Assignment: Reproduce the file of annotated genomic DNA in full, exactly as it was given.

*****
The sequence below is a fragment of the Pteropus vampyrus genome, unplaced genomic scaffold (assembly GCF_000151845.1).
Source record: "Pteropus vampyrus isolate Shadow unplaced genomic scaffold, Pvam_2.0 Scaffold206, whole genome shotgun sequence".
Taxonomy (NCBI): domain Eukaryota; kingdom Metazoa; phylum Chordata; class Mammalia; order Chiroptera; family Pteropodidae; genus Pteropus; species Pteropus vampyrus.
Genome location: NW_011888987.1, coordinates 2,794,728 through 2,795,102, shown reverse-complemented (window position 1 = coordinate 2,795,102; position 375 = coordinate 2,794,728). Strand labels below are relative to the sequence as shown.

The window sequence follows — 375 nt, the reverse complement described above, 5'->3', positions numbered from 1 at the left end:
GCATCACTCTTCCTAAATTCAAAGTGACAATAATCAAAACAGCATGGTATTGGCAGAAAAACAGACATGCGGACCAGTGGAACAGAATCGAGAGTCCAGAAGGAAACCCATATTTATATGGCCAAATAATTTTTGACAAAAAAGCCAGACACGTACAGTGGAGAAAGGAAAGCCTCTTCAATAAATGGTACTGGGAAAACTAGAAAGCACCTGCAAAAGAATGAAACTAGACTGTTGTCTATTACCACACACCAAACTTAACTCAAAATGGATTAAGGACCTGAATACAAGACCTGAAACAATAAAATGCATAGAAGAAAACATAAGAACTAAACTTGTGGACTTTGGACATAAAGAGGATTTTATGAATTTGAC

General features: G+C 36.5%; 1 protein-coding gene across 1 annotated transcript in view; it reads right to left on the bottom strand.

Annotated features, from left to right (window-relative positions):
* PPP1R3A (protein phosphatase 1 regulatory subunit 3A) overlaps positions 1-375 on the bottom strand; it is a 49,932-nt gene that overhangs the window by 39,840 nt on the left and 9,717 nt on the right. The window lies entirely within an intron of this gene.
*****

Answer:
The sequence below is a fragment of the Pteropus vampyrus genome, unplaced genomic scaffold (assembly GCF_000151845.1).
Source record: "Pteropus vampyrus isolate Shadow unplaced genomic scaffold, Pvam_2.0 Scaffold206, whole genome shotgun sequence".
Taxonomy (NCBI): domain Eukaryota; kingdom Metazoa; phylum Chordata; class Mammalia; order Chiroptera; family Pteropodidae; genus Pteropus; species Pteropus vampyrus.
Genome location: NW_011888987.1, coordinates 2,794,728 through 2,795,102, shown reverse-complemented (window position 1 = coordinate 2,795,102; position 375 = coordinate 2,794,728). Strand labels below are relative to the sequence as shown.

The window sequence follows — 375 nt, the reverse complement described above, 5'->3', positions numbered from 1 at the left end:
GCATCACTCTTCCTAAATTCAAAGTGACAATAATCAAAACAGCATGGTATTGGCAGAAAAACAGACATGCGGACCAGTGGAACAGAATCGAGAGTCCAGAAGGAAACCCATATTTATATGGCCAAATAATTTTTGACAAAAAAGCCAGACACGTACAGTGGAGAAAGGAAAGCCTCTTCAATAAATGGTACTGGGAAAACTAGAAAGCACCTGCAAAAGAATGAAACTAGACTGTTGTCTATTACCACACACCAAACTTAACTCAAAATGGATTAAGGACCTGAATACAAGACCTGAAACAATAAAATGCATAGAAGAAAACATAAGAACTAAACTTGTGGACTTTGGACATAAAGAGGATTTTATGAATTTGAC

General features: G+C 36.5%; 1 protein-coding gene across 1 annotated transcript in view; it reads right to left on the bottom strand.

Annotated features, from left to right (window-relative positions):
* PPP1R3A (protein phosphatase 1 regulatory subunit 3A) overlaps positions 1-375 on the bottom strand; it is a 49,932-nt gene that overhangs the window by 39,840 nt on the left and 9,717 nt on the right. The window lies entirely within an intron of this gene.